Frederick W. Wood photographsCreation: 1880-1949
Frederick William Wood (1857-1943) was an executive and engineer in the steel and shipbuilding industries. The Frederick W. Wood photographs document the career of Frederick W. Wood in the steel and shipbuilding industries, most notably his time working for Pennsylvania Steel Company at Steelton, Pennsylvania, Maryland Steel Company and Bethlehem Steel Company at Sparrows Point, Maryland, and the American International Shipbuilding Corporation at Hog Island Shipyard, located in Pennsylvania on the Delaware River. Researchers interested in the steel and iron industries, the shipbuilding industry, company towns, and the regional history of the greater Philadelphia and Baltimore areas would find this collection useful.
- Creation: 1880-1949
13.25 Linear Feet
Frederick William Wood (1857-1943) was an executive and engineer in the steel and shipbuilding industries. Wood was born in Lowell, Massachusetts, on March 18, 1857, to William Wood (1819-1890) and Elizabeth French Kidder (1819-1903).
After graduating from the Massachusetts Institute of Technology (MIT) in 1877 with a degree in mining engineering, Wood started working for the Pennsylvania Steel Company as a ladleman's helper in Steelton, Pennsylvania. The Pennsylvania Steel Company began construction of Steelton, the country's first steel-producing company town, in 1866 under the leadership of Samuel Morse Felton Sr. (1809–1889).
Because local ore supplies were limited, Wood was sent from 1882 to 1883 to prospect and develop ore deposits along the Rio Juragua near Santiago, Cuba. His successful performance led to rapid promotion within the Pennsylvania Steel Company. In 1885, he was commissioned to locate a tidewater site where the imported ore could easily be combined with American coal. Wood selected Sparrow's Point, a site located in Baltimore County, Maryland, along the Chesapeake.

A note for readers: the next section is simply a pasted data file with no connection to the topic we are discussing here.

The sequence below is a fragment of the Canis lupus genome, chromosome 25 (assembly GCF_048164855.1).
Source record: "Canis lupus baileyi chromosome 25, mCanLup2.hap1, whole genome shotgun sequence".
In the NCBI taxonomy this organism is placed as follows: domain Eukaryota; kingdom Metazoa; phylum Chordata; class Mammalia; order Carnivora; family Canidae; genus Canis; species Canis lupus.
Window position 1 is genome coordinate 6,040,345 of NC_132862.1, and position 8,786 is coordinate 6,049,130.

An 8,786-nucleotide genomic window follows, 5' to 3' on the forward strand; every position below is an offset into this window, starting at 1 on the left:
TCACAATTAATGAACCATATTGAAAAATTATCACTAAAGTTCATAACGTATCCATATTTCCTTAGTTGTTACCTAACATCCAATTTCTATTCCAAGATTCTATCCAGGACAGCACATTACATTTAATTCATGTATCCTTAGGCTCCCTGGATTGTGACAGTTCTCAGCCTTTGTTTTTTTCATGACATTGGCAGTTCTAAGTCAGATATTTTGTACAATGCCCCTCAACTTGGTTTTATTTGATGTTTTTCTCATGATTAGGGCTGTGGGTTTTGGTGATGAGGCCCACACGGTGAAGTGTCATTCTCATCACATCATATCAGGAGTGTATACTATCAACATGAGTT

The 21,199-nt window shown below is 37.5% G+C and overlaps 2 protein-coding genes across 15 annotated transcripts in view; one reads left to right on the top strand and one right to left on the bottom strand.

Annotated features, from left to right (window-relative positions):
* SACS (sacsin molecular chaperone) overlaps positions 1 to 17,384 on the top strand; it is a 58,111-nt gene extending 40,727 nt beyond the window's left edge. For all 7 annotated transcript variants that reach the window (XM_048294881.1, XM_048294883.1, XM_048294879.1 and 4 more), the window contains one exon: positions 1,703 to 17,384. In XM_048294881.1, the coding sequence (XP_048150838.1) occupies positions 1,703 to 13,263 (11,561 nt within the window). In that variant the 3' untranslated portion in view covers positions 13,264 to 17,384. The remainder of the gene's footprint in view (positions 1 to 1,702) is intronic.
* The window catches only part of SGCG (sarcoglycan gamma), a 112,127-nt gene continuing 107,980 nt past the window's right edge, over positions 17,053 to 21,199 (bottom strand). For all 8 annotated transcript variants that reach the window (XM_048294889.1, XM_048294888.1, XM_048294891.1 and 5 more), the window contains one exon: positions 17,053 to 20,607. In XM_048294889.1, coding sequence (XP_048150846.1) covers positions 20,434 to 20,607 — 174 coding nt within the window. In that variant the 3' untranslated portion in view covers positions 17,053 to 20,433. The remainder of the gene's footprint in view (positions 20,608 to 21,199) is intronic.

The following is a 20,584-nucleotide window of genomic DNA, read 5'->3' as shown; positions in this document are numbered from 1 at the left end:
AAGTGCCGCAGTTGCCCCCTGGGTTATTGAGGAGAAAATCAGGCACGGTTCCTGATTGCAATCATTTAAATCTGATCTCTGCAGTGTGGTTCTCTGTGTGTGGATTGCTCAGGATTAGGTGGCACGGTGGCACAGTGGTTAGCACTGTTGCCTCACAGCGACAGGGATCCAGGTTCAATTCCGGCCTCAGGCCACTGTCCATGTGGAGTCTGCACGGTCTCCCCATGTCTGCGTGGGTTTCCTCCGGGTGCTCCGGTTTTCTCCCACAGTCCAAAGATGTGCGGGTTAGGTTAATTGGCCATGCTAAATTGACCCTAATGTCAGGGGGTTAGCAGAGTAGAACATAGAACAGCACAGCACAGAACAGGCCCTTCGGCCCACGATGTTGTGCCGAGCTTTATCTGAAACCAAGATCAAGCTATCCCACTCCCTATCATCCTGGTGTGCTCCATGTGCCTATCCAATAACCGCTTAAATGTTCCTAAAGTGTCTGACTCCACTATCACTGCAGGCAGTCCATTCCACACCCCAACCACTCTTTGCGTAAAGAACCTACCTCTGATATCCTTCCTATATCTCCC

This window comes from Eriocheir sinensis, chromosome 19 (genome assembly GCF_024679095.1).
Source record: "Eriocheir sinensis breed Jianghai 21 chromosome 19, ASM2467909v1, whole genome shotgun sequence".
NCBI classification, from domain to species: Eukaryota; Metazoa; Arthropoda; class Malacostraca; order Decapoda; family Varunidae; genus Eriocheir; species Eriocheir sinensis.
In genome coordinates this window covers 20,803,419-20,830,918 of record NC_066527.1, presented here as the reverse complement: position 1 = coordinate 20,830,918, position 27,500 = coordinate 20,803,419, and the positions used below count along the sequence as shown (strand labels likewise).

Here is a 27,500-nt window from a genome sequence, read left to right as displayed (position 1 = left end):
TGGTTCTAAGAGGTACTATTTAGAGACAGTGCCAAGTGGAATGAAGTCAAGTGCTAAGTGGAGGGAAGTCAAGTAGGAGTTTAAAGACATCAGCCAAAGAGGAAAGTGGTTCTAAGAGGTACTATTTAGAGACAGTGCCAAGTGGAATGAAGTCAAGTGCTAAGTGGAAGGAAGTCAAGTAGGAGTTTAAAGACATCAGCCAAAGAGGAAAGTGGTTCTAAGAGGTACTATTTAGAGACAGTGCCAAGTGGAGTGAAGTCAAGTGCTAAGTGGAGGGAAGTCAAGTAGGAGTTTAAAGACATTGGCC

Beginning in 1887, Wood oversaw the design and construction of a company town and steel plant at Sparrows Point. The site was incorporated in 1891 as a subsidiary of the Pennsylvania Steel Company, the Maryland Steel Company, with Wood as president. A shipyard was also constructed at Sparrows Point in addition to the existing steel plant.
In 1916, the entire Pennsylvania Steel Company system was sold to Bethlehem Steel Company under the leadership of Charles M. Schwab (1862-1939). Since Wood was not a major stockholder, he did not profit from the sale. He was allowed to stay on as manager of the Sparrows Point plant, but he chafed under Bethlehem's supervision and resigned in 1918.
From 1918 to 1921, Wood served as vice president of the American International Shipbuilding Corporation and oversaw its shipyard at Hog Island, located on the Delaware River south of Philadelphia, Pennsylvania. The American International Shipbuilding Corporation was charged with providing ships to the American Merchant Marine during World War I and was under contract with the United States Shipping Board Emergency Fleet Corporation. Wood played a major role in the construction and operation of Hog Island Shipyard as part of this government contract. Hog Island's first ship, or "Hog Islander," was the Quistconck, christened on August 5, 1918. The term "Quistconck" was historically used by the Lenape people to describe the island as a place for hogs. The Hog Island Shipyard ceased operations in 1921. From 1921 to 1923, Wood was a member of the Claims Commission of the United States Shipping Board (USSB). He was also involved with the Eastern Rolling Mill Steel Company of Baltimore since its organization in 1919 and served as Chairman of the Board from 1933 until 1943. In his later life, Wood was also active in Baltimore civic affairs and was a member of the executive committee of Johns Hopkins University from 1913 to 1943. Frederick Wood died in Baltimore on December 23, 1943.
Scope and Contents